Analysis of Dreyfus Dynamic Total Return Fund
analysis, mutual fund

A recent piece in Barron’s profiles the Dreyfus Dynamic Total Return Fund (AVGAX, Class A shares). This $1.1 billion fund has a maximum 5.75% front sales charge, 1.50% net expense ratio and 124% turnover rate. According to the article

The $1 billion fund has beaten 99% of its peers in Morningstar’s Moderate Target Risk category over the past five years.

The primary benchmark for the fund is the MSCI World Index. One of the practical implementations of this index is the iShares MSCI World ETF (URTH). Alpholio™’s calculations indicate that since the ETF’s inception in January 2012, the fund returned more than the ETF in only 25% of all rolling 12-month periods and 6% of 24-month periods. However, an all-equity index is not the best choice for a benchmark of a fund that

…normally invests in instruments that provide investment exposure to global equity, bond, currency and commodity markets, and in fixed-income securities.

Let’s take a closer look at the performance of the Dreyfus Dynamic Total Return fund using Alpholio™’s patented methodology, which truly adjusts for a fund’s holdings and risk. In the simplest variant of the methodology, the reference ETF portfolio for the fund has a static membership and fixed position weights. The current lead manager began running the fund in May 2010. Since then, the fund produced a negative 0.6% of annualized discounted cumulative RealAlpha™ (to learn more about RealAlpha™, please visit our FAQ). The fund had top equivalent positions in the iShares Morningstar Large-Cap Growth ETF (JKE; constant weight of 19.5%),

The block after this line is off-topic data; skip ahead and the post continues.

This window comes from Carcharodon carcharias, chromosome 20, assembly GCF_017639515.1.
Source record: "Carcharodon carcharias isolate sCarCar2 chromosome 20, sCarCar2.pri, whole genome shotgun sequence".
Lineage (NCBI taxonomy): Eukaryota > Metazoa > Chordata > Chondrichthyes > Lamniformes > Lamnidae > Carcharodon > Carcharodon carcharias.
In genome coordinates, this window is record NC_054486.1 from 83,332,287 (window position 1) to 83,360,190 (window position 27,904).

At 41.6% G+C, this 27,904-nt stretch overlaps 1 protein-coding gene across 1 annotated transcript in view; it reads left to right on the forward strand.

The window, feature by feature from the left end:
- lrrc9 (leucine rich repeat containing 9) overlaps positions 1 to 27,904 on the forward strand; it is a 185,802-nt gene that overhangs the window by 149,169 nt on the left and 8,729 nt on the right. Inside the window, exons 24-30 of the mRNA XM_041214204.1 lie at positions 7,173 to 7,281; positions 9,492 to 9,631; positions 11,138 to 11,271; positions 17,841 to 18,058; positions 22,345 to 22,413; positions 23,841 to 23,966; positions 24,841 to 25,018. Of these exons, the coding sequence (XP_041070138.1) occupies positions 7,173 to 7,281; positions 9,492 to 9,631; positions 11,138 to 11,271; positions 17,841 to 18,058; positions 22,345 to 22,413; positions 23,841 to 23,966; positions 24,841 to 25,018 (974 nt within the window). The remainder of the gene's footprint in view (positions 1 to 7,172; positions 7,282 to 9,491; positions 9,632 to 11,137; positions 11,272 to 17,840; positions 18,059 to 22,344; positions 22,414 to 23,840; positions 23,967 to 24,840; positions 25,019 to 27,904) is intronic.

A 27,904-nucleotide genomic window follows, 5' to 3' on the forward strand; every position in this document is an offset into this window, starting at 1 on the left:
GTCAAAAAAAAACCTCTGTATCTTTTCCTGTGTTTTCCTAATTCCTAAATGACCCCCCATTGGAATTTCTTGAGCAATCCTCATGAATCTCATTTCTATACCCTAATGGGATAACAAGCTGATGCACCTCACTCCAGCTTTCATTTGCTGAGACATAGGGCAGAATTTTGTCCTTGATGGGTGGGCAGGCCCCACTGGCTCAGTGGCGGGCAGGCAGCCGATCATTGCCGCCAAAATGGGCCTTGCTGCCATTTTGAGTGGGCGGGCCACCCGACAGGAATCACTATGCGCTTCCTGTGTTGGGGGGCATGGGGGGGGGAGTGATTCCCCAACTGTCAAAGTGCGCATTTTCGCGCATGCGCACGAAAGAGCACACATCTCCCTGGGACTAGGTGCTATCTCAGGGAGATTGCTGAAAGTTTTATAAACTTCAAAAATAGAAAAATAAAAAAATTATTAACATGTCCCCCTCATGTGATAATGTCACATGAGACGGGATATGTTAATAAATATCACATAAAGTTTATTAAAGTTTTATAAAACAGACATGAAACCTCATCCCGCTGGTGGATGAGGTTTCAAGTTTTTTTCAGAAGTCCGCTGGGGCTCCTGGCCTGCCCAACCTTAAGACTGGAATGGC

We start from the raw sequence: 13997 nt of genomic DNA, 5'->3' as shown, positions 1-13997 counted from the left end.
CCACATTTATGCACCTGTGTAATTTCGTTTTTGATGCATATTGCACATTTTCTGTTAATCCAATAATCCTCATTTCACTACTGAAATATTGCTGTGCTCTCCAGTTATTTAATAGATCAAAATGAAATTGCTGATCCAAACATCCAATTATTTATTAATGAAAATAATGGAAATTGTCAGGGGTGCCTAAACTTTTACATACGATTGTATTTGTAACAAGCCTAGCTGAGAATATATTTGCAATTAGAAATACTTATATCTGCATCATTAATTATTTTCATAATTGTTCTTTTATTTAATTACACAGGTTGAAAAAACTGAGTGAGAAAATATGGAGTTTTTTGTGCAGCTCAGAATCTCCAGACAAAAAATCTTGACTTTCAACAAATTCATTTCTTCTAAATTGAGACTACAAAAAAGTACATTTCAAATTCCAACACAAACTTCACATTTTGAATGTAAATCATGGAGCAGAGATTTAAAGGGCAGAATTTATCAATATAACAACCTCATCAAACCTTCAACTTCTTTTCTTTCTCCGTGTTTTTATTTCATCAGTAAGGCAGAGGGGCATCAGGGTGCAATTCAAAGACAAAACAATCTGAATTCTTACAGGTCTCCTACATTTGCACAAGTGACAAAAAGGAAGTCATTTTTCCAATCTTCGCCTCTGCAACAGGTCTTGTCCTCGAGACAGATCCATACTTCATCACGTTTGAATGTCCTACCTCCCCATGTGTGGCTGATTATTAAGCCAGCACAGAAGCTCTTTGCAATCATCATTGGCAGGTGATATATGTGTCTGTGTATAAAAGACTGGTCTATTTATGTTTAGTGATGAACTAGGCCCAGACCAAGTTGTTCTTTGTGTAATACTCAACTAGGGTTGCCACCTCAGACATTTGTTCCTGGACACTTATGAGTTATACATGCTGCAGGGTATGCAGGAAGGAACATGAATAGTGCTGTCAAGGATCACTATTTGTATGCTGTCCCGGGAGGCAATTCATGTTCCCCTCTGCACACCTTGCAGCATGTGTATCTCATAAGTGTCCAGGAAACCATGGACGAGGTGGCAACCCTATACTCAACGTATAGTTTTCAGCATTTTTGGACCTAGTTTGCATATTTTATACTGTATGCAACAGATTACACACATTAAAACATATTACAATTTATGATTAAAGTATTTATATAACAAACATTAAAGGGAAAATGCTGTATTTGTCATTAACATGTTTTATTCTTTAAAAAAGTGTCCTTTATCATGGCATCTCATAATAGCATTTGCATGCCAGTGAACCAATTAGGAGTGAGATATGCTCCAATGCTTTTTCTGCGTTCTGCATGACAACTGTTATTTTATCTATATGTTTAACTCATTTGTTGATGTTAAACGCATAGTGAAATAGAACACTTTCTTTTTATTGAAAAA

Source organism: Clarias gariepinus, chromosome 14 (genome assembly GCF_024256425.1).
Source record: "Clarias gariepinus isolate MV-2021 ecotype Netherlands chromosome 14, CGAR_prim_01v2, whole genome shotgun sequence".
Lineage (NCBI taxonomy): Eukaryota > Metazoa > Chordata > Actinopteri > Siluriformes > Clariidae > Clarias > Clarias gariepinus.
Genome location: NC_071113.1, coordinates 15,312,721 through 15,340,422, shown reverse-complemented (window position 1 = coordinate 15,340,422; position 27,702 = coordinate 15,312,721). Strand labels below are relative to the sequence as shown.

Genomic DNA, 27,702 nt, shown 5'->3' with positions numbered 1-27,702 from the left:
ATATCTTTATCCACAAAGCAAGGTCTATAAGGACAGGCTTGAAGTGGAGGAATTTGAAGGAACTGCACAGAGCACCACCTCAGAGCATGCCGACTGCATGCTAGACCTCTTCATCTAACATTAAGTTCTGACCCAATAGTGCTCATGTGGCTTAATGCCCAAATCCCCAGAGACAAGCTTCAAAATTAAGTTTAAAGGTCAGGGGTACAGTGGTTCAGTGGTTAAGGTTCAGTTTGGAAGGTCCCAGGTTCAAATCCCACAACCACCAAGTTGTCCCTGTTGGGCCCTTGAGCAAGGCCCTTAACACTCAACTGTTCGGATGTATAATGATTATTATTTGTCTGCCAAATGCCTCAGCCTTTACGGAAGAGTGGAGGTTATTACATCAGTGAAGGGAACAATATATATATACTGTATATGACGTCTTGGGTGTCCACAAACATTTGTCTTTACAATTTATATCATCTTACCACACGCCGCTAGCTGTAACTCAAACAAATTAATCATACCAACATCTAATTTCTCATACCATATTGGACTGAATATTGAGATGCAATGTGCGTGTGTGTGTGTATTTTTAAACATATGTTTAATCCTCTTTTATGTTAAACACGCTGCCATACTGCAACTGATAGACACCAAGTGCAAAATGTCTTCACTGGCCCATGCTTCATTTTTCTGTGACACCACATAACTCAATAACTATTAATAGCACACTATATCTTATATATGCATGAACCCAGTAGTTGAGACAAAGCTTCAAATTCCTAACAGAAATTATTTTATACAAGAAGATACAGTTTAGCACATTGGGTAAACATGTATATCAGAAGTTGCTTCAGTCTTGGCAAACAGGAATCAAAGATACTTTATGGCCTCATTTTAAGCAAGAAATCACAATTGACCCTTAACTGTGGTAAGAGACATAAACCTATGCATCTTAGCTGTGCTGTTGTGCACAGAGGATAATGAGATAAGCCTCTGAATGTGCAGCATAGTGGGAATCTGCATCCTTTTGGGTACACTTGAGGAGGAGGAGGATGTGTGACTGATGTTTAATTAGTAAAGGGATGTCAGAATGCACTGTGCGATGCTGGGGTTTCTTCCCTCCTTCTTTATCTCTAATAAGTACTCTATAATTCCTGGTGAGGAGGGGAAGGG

Guggenheim CurrencyShares® Japanese Yen Trust (FXY; 14.7%), Vanguard Long-Term Corporate Bond ETF (VCLT; 12.0%), and WisdomTree Europe Hedged Equity Fund (HEDJ; 10.7%). At 8.8%, the reference portfolio’s standard deviation (a measure of risk) was lower by about 0.4% than that of the fund, whose RealBeta™ was 0.65.

In a more elaborate approach, Alpholio™’s methodology keeps the membership of the reference ETF portfolio fixed but allows the ETF weights to fluctuate to better match the composition of the fund over time. Here is the resulting chart of the cumulative RealAlpha™ for the Dreyfus Dynamic Total Return fund:

Cumulative RealAlpha™ for Dreyfus Dynamic Total Return Fund (AVGAX)

From 2010 to early 2014, the cumulative RealAlpha™ for the fund declined. Despite a subsequent rebound, the annualized discounted cumulative RealAlpha™ was only slightly positive for the regular measure (+0.3%) and negative for the lag measure (-0.2%). The lag RealAlpha™ curve was generally below the regular one, which indicates that not all new investment ideas worked out as well as expected. At 9%, the fund’s standard deviation was about 0.9% higher than that of the reference portfolio. The fund’s RealBeta™ was 0.6.

As the following chart shows, investor’s could have avoided a period of the fund’s relative underperformance by taking advantage of the buy-sell signal automatically generated from the smoothed cumulative RealAlpha™:

Buy-Sell Signal for Dreyfus Dynamic Total Return Fund (AVGAX)

The final chart illustrates changes of ETF weights in the reference portfolio for the fund over the same analysis period:

Reference Weights for Dreyfus Dynamic Total Return Fund (AVGAX)

The fund had equivalent positions in the iShares iBoxx $ Investment Grade Corporate Bond ETF (LQD; average weight of 18.4%), iShares Global 100 ETF (IOO; 15.1%), iShares Morningstar Large-Cap Value ETF (JKF; 14.8%), iShares 1-3 Year Treasury Bond ETF (SHY; 14.7%), iShares Morningstar Large-Cap Growth ETF (JKE; 9.1%), and iShares MSCI Germany ETF (EWG; 7.2%). The Other component in the chart collected represents six additional ETFs with smaller average weights.

After a true adjustment for risk and factor exposure, the Dreyfus Dynamic Total Return fund did not exhibit a remarkable performance. The median 36-month correlation between the fund’s and a broad-market ETF’s (VTI) returns was around 0.9, so the fund was not an effective diversifier for a domestic stock portfolio. The fund’s steep front sales charge for smaller investment amounts certainly does not enhance its appeal.